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How ‘Stranger Things’ Actor Puts a Positive Spotlight on a Rare Disease

  • Public awareness of cleidocranial dysplasia is rising thanks to ‘Stranger Things’ actor Gaten Matarazzo.
  • Matarazzo was born with the rare disorder and has spoken openly about the effects on his daily life.
  • Cleidocranial dysplasia can affect a person’s teeth and bone development as well as their height and facial features.

Minutes into the first episode of the popular Netflix sci-fi series “Stranger Things,” a preteen character named Dustin fends off classmates who are taunting him.

“I told you a million times my teeth are coming in. It’s called cleidocranial dysplasia,” Dustin says.

If you’re not a fan of the cult sensation, chances are you might not have heard that term before.

According to the National Organization for Rare Disorders, cleidocranial dysplasia, also known as CCD, affects about one in 1 million people worldwide.

The rare genetic condition primarily interferes with teeth and bone development.

Someone with CCD may also be short and have distinctive facial features such as a prominent forehead, abnormal or “baby” teeth, and no collarbones.

Disease now on the public radar

Gaten Matarazzo, the 17-year-old actor who plays Dustin Henderson on the show, was born with CCD.

The producers wrote the “Stranger Things” storyline so that Matarazzo’s character would have CCD, too.

Netflix says season three of the series was seen by 64 million households in the first 4 weeks after its release last summer.

Scientists at Oklahoma State University studied search engine trends and CCD-related foundation websites to gauge public interest in the rare disorder after the first three seasons of the Netflix series.

They published their results last week in a research letter in the journal JAMA Otolaryngology Head and Neck Surgery.

The researchers found that global search interest in CCD spiked nearly 95 percent the week following the release of season three last July. And traffic to one of the CCD-related websites reached 10,000 visits in that same time period.

Part of that interest is likely because Matarazzo has been so open about what it’s like to live with the condition.

The teen actor goes on talk shows. He also shares information with his 13 million Instagram followers about his everyday life, even though normal for him includes multiple dental surgeries.

In a recent interview on the Tonight Show, Matarazzo talked about his final year in high school.

“I love it. I took a bunch of elective classes this year. There’s no like requirements anymore since I’m a senior. The only requirements were gym and English” he said.

“I took video production. So I made little movies in class. It was fun.”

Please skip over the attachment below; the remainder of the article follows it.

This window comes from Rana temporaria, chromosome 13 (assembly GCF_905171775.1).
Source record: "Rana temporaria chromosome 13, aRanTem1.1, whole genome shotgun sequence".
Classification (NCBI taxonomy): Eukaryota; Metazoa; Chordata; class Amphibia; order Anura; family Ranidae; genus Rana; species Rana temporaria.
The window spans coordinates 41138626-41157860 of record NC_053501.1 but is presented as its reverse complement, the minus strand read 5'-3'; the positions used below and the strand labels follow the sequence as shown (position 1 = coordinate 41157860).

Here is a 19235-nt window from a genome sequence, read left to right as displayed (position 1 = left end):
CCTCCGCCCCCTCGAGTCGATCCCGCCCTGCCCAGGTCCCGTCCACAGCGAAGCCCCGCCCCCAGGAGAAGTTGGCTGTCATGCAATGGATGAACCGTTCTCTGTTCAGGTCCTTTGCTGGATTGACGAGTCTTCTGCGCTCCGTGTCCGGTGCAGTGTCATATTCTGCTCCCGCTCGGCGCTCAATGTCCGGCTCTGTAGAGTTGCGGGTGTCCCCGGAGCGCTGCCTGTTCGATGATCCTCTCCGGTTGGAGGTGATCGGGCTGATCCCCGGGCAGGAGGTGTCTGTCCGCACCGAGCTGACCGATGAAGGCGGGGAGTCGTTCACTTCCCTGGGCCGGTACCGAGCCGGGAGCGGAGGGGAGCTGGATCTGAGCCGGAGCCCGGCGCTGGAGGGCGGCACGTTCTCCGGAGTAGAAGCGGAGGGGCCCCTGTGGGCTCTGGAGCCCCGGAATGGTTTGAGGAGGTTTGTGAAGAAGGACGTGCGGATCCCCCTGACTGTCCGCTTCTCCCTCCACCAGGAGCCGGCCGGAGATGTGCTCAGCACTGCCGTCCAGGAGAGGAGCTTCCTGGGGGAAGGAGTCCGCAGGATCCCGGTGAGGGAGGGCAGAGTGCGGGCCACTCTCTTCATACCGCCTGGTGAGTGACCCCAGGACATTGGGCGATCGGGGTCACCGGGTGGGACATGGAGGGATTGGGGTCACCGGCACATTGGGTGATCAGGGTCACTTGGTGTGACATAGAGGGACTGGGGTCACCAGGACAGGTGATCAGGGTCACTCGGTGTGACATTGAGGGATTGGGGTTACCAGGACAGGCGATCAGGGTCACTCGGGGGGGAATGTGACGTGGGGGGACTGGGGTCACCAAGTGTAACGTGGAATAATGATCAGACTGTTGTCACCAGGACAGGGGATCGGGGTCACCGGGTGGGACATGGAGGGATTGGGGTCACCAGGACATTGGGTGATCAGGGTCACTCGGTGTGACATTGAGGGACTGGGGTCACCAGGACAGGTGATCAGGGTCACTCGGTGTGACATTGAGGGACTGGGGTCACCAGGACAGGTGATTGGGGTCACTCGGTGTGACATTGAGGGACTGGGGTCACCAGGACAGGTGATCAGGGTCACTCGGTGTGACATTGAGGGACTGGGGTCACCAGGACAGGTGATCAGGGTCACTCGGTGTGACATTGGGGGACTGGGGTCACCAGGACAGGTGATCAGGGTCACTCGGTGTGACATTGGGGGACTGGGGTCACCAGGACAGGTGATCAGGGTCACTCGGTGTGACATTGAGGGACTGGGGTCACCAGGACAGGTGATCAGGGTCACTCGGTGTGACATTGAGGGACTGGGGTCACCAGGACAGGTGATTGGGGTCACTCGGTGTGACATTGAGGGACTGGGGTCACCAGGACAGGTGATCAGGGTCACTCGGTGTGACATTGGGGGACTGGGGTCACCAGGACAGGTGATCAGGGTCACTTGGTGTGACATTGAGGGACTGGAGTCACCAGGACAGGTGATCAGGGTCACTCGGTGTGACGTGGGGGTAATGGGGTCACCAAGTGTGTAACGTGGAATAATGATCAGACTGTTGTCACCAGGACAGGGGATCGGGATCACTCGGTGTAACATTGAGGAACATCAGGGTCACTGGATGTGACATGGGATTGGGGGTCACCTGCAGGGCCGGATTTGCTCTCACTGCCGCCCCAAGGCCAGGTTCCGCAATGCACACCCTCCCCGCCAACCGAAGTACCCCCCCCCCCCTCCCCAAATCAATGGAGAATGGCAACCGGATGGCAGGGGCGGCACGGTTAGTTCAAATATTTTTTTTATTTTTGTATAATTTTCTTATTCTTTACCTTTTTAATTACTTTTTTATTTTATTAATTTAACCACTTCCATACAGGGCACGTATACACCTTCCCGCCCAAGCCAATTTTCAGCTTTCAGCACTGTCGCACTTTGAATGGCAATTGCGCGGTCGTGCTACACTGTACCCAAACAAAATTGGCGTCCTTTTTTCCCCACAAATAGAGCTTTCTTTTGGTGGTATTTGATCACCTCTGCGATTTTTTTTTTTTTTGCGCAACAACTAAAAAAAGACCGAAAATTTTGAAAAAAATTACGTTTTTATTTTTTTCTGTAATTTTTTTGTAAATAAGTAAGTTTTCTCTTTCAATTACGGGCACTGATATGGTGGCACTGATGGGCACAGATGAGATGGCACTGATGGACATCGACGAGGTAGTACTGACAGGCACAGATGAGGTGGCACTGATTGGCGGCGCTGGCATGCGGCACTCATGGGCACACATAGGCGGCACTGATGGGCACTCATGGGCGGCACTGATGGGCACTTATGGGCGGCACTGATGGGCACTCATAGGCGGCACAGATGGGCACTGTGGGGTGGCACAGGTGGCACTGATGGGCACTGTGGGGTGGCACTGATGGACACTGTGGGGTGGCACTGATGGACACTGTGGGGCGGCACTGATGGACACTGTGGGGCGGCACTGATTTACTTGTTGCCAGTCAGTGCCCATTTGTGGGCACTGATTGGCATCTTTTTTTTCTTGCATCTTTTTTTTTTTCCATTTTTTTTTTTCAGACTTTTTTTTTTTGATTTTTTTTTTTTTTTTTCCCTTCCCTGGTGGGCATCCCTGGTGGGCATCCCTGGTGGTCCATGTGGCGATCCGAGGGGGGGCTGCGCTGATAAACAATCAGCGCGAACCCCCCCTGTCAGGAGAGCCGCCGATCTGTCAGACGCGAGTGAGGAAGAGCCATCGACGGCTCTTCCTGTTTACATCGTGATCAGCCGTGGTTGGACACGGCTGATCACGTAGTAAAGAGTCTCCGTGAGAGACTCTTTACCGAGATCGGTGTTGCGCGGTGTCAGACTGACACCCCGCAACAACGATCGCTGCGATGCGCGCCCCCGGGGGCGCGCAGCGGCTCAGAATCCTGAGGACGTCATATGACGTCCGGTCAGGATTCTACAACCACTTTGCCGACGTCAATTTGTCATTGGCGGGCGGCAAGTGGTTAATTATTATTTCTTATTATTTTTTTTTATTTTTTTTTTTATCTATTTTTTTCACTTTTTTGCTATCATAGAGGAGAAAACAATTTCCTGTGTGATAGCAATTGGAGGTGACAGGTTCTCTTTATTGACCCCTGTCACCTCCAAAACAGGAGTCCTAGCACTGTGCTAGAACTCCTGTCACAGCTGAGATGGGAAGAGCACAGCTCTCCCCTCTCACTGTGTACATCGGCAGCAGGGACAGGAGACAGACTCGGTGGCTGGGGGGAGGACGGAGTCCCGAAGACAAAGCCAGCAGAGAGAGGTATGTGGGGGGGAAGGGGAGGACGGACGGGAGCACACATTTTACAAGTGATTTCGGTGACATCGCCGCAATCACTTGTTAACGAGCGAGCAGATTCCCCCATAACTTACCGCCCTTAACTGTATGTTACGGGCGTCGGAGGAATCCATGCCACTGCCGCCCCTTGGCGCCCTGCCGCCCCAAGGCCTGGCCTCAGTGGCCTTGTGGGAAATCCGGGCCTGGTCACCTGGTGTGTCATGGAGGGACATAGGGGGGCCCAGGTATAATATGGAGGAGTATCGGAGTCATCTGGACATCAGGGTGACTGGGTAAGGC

Advocacy groups see a bump

“Gaten has made it cool to have CCD,” said Kelly Wosnik, DNP, a nurse practitioner in Utah and the founder of CCD Smiles.

“‘Stranger Things’ gave him a huge platform. That has helped so much with awareness,” she told Healthline.

“He’s a very popular Hollywood star, and he’s put it out there. Because he’s so lovable, people are more likely to want to come out of the woodwork and say they have CCD and become part of the CCD family.”

Connecting those people and building a CCD family is what Wosnik set out to do. The Utah nurse practitioner who runs her own clinic was also born with CCD.

“I grew up in Central California, and it was hard to find anyone else like me. It wasn’t until I was 33 years old that I met someone else with CCD through Facebook. That was a life changing experience. It filled a big hole in my heart,” she said.

“It was important for me to find every single person with this condition who might feel isolated and alone” she added.

Wosnik says the network is growing. The private Facebook groups that are only for people with CCD now have a roster of more than 1,200 members from around the world.

“The awareness a fictional show like ‘Stranger Things’ brings to our community has been very beneficial” said Erica Mossholder, executive director of the Children’s Craniofacial Association.

Her organization supports families whose children may have facial differences due to conditions such as CCD.

“Anytime these conditions get this kind of attention, they start a conversation,” she told Healthline.

“We love it when it’s shot into the national spotlight so we have an opportunity to help people learn about it.”

Mossholder says some of the most significant challenges faced by children who look different are bullying and isolation in their schools and communities.

“We love it that the actor is representing a condition he actually has,” she added.

“It helps kids understand everybody’s got something. It’s just part of your own story.”

What’s next?

Three years ago, Wosnik teamed up with Matarazzo to officially register and launch the nonprofit foundation CCD Smiles.

Together they’ve lobbied Congress about the importance of funding dental research for people with CCD. The group’s 2020 conference is scheduled for August in Salt Lake City.

The mostly volunteer group is hoping to expand so it can increase awareness, be a resource, and help fund research.

“Stranger Things” has been renewed for a fourth season.

“This has exceeded my expectations” Wosnik said. “When I grew up, it seemed like no one understood or cared. Now it’s like the whole world cares. It’s exciting.”

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